Ed. Dept. Has No Plans for a 'Federal Voucher Program.' Let's Break That Down.
Education Week Politics K12 Blog By Andrew Ujifusa on May 31, 2017 6:20 AM
Since President Donald Trump's proposed budget for fiscal 2018 was released last week, a lot of attention has been paid to a $250 million plan in the U.S. Department of Education's budget that would pay for, and study the impacts of, private school vouchers. But if you listen to the department's description of that plan, how you talk about the program matters a great deal.
In an email, department spokeswoman Liz Hill told us last week that, "To be clear, there is no federal voucher program. The [private school voucher] grant program would support states who apply for funding to develop school choice programs, and those States' plans must adhere to Federal law."   Here's where the budget proposal isn't strictly a direct voucher plan: The proposal in the budget blueprint would not send money directly from Washington to use for tuition vouchers at private school. That makes it different than state voucher programs. Instead, it would be run through a competitive grant program, as my colleague Sarah Sparks described here.
Still, on another level, Hill's distinction might be confusing. Federal money under Title I, for example, flows by a set of formulas (approved by Congress) to local districts, who then spend that money on their schools, within certain federal requirements. Yet you might be hard-pressed to find an education funding expert who says Title I isn't a federal program just because the federal money doesn't go directly from Washington to students.

When Schools Meet Trauma With Understanding, Not Discipline
NPR Heard on Morning Edition By MALLORY FALK and EVE TROEH May 30, 20174:34 AM ET
If you know anything about New Orleans public schools, you probably know this: Hurricane Katrina wiped them out and almost all the schools became privately run charters.  Many of those schools subscribed to the no excuses discipline model — the idea that if you crack down on slight misbehavior, you can prevent bigger issues from erupting.  That was also true of Crocker College Prep, an elementary school in New Orleans. It had strict rules about everything. Students had to sit up straight at their desks, eyes tracking the speaker. They had to walk the halls in silence and even wear the right kind of socks. Students who broke these rules, or acted out in other ways, were punished.  The thing is, students across New Orleans face high rates of exposure to trauma, but school discipline policies have rarely accounted for that.  Crocker College Prep is now one of five New Orleans charter schools in a collective to become more trauma-informed. That means Crocker aims to account for the social, emotional and behavioral needs of all students, and their lives outside of school.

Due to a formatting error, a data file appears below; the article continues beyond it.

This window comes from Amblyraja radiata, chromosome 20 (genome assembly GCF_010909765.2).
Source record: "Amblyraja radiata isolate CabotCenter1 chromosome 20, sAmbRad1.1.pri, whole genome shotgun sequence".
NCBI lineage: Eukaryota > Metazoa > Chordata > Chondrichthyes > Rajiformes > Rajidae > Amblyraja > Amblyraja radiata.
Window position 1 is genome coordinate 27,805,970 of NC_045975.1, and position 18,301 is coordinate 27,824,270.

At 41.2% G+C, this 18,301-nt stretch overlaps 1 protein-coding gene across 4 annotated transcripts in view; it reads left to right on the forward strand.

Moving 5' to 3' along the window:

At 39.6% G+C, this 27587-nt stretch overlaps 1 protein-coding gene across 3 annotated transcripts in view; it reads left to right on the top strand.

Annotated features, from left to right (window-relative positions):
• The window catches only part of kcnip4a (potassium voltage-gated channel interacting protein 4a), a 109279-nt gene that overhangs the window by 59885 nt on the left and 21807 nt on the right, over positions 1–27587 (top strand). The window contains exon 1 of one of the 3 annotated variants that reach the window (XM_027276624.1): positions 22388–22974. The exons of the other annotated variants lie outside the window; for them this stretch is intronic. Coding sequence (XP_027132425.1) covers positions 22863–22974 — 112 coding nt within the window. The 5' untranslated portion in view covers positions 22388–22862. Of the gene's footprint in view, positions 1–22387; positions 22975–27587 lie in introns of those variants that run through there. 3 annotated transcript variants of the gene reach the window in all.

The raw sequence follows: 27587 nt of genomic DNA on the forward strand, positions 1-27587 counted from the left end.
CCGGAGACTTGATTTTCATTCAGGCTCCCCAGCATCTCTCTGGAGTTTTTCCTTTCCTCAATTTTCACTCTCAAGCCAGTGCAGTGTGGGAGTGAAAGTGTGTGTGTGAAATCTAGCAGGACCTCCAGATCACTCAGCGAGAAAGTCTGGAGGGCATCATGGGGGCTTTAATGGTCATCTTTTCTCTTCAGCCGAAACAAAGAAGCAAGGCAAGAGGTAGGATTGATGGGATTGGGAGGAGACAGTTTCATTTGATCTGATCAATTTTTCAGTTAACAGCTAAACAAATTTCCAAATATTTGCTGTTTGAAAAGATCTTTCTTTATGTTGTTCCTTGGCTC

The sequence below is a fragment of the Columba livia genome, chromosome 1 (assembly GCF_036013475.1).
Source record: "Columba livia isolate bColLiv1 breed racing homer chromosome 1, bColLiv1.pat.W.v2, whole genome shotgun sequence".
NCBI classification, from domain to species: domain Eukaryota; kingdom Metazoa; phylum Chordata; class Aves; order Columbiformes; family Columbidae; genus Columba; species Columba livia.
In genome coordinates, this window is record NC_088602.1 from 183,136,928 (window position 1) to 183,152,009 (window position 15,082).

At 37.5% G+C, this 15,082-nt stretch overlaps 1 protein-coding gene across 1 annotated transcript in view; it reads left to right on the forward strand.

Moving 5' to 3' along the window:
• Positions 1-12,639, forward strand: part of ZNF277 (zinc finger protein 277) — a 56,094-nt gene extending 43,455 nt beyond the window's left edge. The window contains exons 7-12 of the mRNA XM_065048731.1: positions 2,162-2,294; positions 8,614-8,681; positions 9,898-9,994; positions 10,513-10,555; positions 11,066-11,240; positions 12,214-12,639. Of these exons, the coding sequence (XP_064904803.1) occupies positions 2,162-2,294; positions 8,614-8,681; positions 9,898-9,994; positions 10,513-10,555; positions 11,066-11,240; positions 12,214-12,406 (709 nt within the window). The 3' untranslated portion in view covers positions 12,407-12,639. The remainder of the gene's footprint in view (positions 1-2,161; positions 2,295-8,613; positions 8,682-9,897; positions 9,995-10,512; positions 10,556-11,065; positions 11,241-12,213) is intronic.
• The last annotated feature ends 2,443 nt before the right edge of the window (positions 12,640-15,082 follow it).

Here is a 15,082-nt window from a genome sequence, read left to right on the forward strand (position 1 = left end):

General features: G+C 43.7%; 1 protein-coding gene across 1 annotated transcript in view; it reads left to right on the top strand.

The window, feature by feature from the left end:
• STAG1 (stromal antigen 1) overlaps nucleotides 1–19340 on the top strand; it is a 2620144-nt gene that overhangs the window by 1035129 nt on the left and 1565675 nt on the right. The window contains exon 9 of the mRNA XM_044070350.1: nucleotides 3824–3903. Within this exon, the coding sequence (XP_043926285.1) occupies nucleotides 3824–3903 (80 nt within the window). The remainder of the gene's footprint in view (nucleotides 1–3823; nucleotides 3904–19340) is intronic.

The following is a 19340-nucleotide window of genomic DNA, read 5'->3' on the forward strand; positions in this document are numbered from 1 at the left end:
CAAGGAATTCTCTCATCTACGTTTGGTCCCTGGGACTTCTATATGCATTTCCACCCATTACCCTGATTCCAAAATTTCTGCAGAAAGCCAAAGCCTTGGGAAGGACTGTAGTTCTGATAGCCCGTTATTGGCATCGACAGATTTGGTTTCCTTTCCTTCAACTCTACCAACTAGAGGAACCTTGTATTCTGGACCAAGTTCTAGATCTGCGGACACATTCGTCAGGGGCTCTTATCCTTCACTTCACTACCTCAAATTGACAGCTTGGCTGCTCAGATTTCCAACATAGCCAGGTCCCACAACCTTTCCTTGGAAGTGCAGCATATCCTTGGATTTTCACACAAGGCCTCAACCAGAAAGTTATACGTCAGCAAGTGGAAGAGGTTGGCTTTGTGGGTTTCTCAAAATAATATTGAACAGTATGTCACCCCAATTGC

Public hearing on the Keystone Exams: West Chester June 2nd 12:30 pm
Senate Education Committee Meeting FRIDAY - 6/2/17 12:30 p.m., West Chester University, Business and Public Management Center, 50 Sharpless Street, West Chester

Public hearing on graduation requirements as tools for assessments and accountability June 5th 10 am Capitol
Senate Education Committee Meeting MONDAY - 6/5/17 10:00 a.m., Hearing Room 1, North Office Building

Nominations for PSBA Allwein Advocacy Award due by July 16th
The Timothy M. Allwein Advocacy Award was established in 2011 by the Pennsylvania School Boards Association and may be presented annually to the individual school director or entire school board to recognize outstanding leadership in legislative advocacy efforts on behalf of public education and students that are consistent with the positions in PSBA’s Legislative Platform.  In addition to being a highly respected lobbyist, Timothy Allwein served to help our members be effective advocates in their own right. Many have said that Tim inspired them to become active in our Legislative Action Program and to develop personal working relationships with their legislators.  The 2017 Allwein Award nomination process will begin on Monday, May 15, 2017. The application due date is July 16, 2017 in the honor of Tim’s birth date of July 16.